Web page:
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Italian Production in 2019 Exceeds Initial Estimates

Italian olive oil production reached 365,000 tons, an increase of 110 percent compared to 2018 and 25,000 tons higher than initial estimates. Consumption, imports and exports also increased.

Apr. 21, 2020
By Ylenia Granitto

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Ital­ian olive oil pro­duc­tion in the 2019/20 crop year amounted to nearly 365,000 tons, a higher total than pre­vi­ously expected, accord­ing to the lat­est report by the Insti­tute of Ser­vices for the Agri­cul­tural and Food Mar­ket (Ismea).

Based on dec­la­ra­tions that were pro­vided by mills up until mid-March, when har­vest­ing oper­a­tions were con­cluded, the 2019 yield is more than dou­ble the vol­ume of the pre­vi­ous year.

The national out­put has returned to good lev­els and, even though it is far from being con­sid­ered abun­dant, the growth fig­ures are rel­e­vant.- Tiziana Sarnari, Ismea mar­ket ana­lyst

The national out­put has returned to good lev­els and, even though it is far from being con­sid­ered abun­dant, the growth fig­ures are rel­e­vant,” Tiziana Sarnari, the Ismea mar­ket ana­lyst, told Olive Oil Times.

On the basis of the data ana­lyzed, the penin­sula can be divided into two parts: the north with dras­tic reduc­tions that in some cases have led to almost zero vol­ume, and the south with increases in all regions, some of which have dou­bled or tripled the poor yield of the pre­vi­ous years.”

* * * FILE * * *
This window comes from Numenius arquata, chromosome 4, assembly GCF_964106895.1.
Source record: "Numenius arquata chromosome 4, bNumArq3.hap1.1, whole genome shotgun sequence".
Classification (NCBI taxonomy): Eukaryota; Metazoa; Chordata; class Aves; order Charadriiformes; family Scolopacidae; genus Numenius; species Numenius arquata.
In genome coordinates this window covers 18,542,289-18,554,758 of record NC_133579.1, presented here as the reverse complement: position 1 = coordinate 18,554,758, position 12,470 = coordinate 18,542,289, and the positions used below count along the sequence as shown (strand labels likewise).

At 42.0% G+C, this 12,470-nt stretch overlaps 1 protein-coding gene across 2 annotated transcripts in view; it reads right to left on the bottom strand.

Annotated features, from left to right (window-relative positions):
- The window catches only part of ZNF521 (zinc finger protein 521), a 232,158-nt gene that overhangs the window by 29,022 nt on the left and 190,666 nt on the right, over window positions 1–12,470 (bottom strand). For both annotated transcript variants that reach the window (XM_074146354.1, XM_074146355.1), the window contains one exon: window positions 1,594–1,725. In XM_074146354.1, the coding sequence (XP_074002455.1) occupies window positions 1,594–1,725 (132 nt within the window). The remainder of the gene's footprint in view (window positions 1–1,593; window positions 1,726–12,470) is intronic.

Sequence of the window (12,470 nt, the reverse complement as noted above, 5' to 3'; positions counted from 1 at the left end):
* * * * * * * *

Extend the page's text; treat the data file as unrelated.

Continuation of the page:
See more: 2019 Har­vest News

Puglia, which usu­ally accounts for half of national pro­duc­tion but suf­fered from severe frosts last year, recov­ered to the nor­mal out­put and recorded 208,755 tons.

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In Cal­abria, vol­umes more than tripled (+284 per­cent) com­pared to the pre­vi­ous crop year, exceed­ing the aver­age of the last four years by a large mar­gin. Mean­while, pro­duc­tion in Sicily returned to nor­mal lev­els, with 34,000 tons.

Basil­i­cata also reg­is­tered a huge increase in pro­duc­tion (+412 per­cent). Large increases were also expe­ri­enced in Cam­pa­nia and Sar­dinia, while more mod­est gains have been recorded in Lazio, Marche, Abruzzo, and Molise.

On the other hand, Tus­cany, Umbria, Emilia Romagna and Friuli Venezia Giu­lia all expe­ri­enced pro­duc­tion decreases in 2019.

How­ever, the sharpest decline was recorded in Trentino Alto Adige (-98 per­cent), fol­lowed closely by Lom­bardy (-91.7 per­cent), Veneto (-91.2 per­cent), Pied­mont (-88 per­cent) and Lig­uria (-71.6 per­cent) – areas which account for a small per­cent­age of the national pro­duc­tion.

In response to these data, Ital­ian olive oil prices in the first quar­ter of 2020 fol­lowed a down­ward trend, decreas­ing by 44 per­cent com­pared with the same period last year (falling from €5.61/$6.08 per kilo­gram to €3.10/$3.36).